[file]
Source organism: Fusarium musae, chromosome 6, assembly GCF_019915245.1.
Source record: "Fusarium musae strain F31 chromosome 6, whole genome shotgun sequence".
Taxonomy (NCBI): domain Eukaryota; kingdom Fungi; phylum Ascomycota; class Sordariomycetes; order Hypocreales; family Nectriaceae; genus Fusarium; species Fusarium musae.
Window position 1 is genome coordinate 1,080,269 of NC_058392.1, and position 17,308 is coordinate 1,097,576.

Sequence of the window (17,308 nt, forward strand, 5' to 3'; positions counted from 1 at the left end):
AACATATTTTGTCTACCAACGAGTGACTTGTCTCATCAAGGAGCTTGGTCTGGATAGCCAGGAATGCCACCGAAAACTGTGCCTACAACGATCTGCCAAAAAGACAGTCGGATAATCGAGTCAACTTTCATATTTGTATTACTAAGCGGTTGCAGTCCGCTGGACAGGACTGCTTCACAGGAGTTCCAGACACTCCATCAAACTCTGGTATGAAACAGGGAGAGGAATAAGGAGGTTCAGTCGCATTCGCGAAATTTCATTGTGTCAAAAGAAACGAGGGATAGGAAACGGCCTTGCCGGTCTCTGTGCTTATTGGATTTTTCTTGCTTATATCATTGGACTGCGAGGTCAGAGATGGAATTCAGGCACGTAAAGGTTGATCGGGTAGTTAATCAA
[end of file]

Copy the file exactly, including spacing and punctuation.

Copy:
Source organism: Fusarium musae, chromosome 6, assembly GCF_019915245.1.
Source record: "Fusarium musae strain F31 chromosome 6, whole genome shotgun sequence".
Taxonomy (NCBI): domain Eukaryota; kingdom Fungi; phylum Ascomycota; class Sordariomycetes; order Hypocreales; family Nectriaceae; genus Fusarium; species Fusarium musae.
Window position 1 is genome coordinate 1,080,269 of NC_058392.1, and position 17,308 is coordinate 1,097,576.

Sequence of the window (17,308 nt, forward strand, 5' to 3'; positions counted from 1 at the left end):
AACATATTTTGTCTACCAACGAGTGACTTGTCTCATCAAGGAGCTTGGTCTGGATAGCCAGGAATGCCACCGAAAACTGTGCCTACAACGATCTGCCAAAAAGACAGTCGGATAATCGAGTCAACTTTCATATTTGTATTACTAAGCGGTTGCAGTCCGCTGGACAGGACTGCTTCACAGGAGTTCCAGACACTCCATCAAACTCTGGTATGAAACAGGGAGAGGAATAAGGAGGTTCAGTCGCATTCGCGAAATTTCATTGTGTCAAAAGAAACGAGGGATAGGAAACGGCCTTGCCGGTCTCTGTGCTTATTGGATTTTTCTTGCTTATATCATTGGACTGCGAGGTCAGAGATGGAATTCAGGCACGTAAAGGTTGATCGGGTAGTTAATCAA